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In an interview I was asked to solve a question by using Baire Category Theorem (a complete metric space can not be written as union of nowhere dense subsets), the question was:

"Is the vector space $\mathbb{R}^n$ can be written as countable union of its proper subspaces?"

My approach was: first I show that $\mathbb{R}^2$ cannot be written as countable union of straight lines passing through the origin and as lines in $\mathbb{R}^2$ are nowhere dense sets and $\mathbb{R}^2$ is a complete metric space, so I concluded from the Baire Category Theorem, and for higher dimension I claimed and showed that hyperplanes are also nowhere dense set but later I couldn't conclude the final result.

Could you please help me in this regard? Or any other way to solve this one?

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I don't see a question... – Asaf Karagila Apr 20 '12 at 18:22
@AsafKaragila I think the question is how to proceed from results that OP came to – Norbert Apr 20 '12 at 18:25
See this thread and the links inside: – Asaf Karagila Apr 20 '12 at 18:32
up vote 1 down vote accepted


a) It is well known that $\mathbb{R}^n$ is complete.

b) Every proper subspace of $\mathbb{R}^n$ is nowhere dense in $\mathbb{R}^n$. To prove this assume that there exist some proper subspace $V\subset\mathbb{R}^n$ such that is not nowhere dense in $\mathbb{R}^n$. Then there exist some ball $B(x,r)\subset\mathbb{R}^n$ such that $V$ is dense in $B(x,r)$. Without loss of generality we can assume that $x\in V$, (otherwise we can allways make a small shift). This means that for all $y\in B(x,r)$ and $\varepsilon>0$ we can find $v_y\in V$ such that $\|y-v_y\|\leq\varepsilon$. Take arbitrary $z\in\mathbb{R}^n$ and $\varepsilon>0$. Consider vector $y=x+r\|z\|^{-1}z$. Since $\|y-x\|<r$, then $y\in B(x,r)$. Hence we can find $v_y\in V$ such that $\|y-v_y\|\leq \varepsilon \|z\|^{-1}r$. Now consider $v_z=\|z\| r^{-1}(v_y-x)\in V$, then we get $$ \|z-v_z\|=\|z\|r^{-1}\|\|z\|^{-1}rz-(v_y-x)\|=\|z\|r^{-1}\|\|z\|^{-1}rz+x-v_y\|\leq $$ $$ \|z\|r^{-1}\|y-v_y\|\leq\|z\|r^{-1}\varepsilon\|z\|^{-1}r=\varepsilon $$ Thus for each $z\in \mathbb{R}^n$ and $\varepsilon>0$ we found $v_z\in V$ such that $\|z-v_z\|\leq\varepsilon$. This means that $V$ is dense in $\mathbb{R}^n$. Since $V$ is finite dimensional then it is closed. Since $V$ is closed and dense in $\mathbb{R}^n$, then $V=\mathbb{R}^n$. Contradiction, because $V$ is a proper subspace. Hence every proper subspace is nowhere dense in $\mathbb{R}^n$.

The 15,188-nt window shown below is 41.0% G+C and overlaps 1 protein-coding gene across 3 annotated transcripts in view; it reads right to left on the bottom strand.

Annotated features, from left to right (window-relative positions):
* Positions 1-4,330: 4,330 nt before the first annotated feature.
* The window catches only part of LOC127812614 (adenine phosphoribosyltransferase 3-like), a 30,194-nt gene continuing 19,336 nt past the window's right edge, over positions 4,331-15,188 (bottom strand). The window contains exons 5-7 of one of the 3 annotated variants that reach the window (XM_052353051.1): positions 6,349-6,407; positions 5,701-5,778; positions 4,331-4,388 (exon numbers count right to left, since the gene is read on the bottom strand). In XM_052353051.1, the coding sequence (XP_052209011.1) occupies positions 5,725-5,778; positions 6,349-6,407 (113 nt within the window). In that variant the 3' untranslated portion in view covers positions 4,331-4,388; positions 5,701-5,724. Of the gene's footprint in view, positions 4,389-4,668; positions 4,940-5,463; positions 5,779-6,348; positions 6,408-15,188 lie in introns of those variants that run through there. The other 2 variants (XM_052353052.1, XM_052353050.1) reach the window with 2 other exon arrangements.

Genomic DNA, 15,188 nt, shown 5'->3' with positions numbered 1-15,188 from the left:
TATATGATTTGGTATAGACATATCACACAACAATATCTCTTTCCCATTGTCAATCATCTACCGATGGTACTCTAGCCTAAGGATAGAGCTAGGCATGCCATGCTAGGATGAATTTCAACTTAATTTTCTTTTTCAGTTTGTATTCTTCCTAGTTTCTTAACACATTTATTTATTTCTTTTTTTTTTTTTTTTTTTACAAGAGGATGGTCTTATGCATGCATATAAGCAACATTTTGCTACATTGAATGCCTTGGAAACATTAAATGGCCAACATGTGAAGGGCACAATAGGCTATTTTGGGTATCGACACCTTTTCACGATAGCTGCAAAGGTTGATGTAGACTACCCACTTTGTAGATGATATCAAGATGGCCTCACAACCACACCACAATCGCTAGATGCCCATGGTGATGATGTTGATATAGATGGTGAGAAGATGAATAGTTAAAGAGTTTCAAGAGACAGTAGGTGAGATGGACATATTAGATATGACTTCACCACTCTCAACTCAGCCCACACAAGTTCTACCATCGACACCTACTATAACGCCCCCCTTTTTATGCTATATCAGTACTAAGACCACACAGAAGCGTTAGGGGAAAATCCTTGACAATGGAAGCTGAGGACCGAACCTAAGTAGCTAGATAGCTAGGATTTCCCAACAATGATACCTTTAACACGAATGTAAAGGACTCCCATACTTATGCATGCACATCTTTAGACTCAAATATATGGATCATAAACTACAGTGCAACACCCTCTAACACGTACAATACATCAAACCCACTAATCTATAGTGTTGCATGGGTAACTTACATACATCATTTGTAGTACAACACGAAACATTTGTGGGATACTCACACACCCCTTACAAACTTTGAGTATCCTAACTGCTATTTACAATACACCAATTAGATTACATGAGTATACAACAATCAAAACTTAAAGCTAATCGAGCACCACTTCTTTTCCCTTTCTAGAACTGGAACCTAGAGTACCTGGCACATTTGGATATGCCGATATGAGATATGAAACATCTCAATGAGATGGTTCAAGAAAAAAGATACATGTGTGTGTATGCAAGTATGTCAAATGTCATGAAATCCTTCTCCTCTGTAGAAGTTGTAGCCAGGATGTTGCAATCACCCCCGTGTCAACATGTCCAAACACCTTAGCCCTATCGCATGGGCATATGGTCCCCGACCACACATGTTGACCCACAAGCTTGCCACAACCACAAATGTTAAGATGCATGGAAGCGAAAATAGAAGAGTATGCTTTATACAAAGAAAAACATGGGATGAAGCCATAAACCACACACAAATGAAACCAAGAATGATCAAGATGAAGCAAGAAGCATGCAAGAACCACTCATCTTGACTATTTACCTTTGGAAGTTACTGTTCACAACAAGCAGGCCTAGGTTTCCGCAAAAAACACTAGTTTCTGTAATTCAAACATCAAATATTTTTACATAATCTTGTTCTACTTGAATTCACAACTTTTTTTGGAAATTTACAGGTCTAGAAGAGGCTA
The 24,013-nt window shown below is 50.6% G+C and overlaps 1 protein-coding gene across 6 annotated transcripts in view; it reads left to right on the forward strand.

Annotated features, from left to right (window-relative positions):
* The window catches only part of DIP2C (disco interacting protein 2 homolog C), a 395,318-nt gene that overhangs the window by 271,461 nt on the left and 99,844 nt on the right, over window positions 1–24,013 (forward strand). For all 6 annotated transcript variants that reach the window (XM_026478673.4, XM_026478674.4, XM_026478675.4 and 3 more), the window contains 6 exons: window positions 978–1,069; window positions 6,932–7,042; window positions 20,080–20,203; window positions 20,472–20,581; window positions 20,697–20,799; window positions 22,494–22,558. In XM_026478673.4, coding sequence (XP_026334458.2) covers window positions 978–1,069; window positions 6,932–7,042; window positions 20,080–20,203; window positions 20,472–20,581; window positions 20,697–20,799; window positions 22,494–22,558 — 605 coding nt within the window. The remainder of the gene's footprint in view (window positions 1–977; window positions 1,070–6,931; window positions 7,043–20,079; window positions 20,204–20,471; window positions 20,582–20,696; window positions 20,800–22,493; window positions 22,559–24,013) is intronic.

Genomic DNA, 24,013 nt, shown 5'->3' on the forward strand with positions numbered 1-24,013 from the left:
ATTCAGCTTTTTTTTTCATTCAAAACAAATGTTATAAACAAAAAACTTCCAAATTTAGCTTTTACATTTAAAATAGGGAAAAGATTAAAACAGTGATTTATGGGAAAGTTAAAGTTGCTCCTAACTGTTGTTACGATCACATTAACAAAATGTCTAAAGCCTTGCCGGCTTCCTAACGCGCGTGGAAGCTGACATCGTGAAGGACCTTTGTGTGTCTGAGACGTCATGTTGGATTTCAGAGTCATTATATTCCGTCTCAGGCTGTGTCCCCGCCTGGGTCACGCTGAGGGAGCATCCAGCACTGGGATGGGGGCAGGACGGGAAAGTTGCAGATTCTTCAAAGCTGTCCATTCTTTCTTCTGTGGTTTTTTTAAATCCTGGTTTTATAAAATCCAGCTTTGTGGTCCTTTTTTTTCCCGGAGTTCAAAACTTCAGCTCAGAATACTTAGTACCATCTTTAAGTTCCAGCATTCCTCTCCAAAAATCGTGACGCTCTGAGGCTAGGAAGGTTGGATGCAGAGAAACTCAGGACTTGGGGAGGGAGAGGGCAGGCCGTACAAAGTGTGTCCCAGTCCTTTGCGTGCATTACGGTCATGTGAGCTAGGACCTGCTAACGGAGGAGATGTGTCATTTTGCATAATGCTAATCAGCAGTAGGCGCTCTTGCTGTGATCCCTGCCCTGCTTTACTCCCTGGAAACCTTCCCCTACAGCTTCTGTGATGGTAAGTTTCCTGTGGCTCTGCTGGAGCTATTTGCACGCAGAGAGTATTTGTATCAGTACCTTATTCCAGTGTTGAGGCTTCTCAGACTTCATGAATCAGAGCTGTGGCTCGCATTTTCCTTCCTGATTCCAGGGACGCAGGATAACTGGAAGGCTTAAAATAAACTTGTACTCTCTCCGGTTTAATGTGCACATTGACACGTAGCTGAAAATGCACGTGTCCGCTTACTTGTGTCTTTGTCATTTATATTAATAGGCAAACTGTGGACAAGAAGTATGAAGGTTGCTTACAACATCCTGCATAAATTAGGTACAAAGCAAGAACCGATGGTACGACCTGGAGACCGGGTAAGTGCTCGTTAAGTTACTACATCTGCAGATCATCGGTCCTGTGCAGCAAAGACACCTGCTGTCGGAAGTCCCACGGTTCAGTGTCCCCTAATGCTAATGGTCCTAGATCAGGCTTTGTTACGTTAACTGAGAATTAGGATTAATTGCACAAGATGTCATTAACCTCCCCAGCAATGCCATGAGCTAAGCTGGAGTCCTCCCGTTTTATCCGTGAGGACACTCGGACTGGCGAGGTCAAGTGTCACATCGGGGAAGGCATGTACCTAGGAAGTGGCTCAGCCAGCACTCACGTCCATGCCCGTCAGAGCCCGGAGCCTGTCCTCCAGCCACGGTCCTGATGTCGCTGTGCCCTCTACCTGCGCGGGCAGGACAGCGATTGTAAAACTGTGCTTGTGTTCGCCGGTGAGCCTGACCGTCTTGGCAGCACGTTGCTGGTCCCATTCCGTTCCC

c) Now we apply Baire category theorem and get the desired result.

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will you explain 2)? a little? I guess If I chhose any vector then dividing by its norm and multiply by $\epsilon/2$ it can be shrunk into the subspace? is that the way to show that? I mean I can grab any vecotor inside the open $\epsilon$ ball – Un Chien Andalou Apr 20 '12 at 18:27
Even if grab, this doesn't prove anything. To prove 2) you can say the following. If subspace $V$ is dense in some points, then it is dense in the origin. Since $V$ is finite dimensional its closure coincide with $V$. Hence $V$ contians some ball at the origin. Hence $V$ coincides with $\mathbb{R}^n$ – Norbert Apr 20 '12 at 18:44
what do you mean by 'dense at some point'? i dont know the definition of dense at some point – Un Chien Andalou Apr 20 '12 at 18:47
Saying this I meant that closure of $V$ contains some ball at this point. – Norbert Apr 20 '12 at 18:49
@Makuasi A set is nowhere dense if its closure has empty interior. So the closure of a set that is not nowhere dense contains an open set. But a subspace $V$ of $\Bbb R^n$ is closed; so if $V$ is not nowhere dense, then $V$ contains an open ball, and thus $V$ must be all of $\Bbb R^n$. – David Mitra Apr 20 '12 at 19:29

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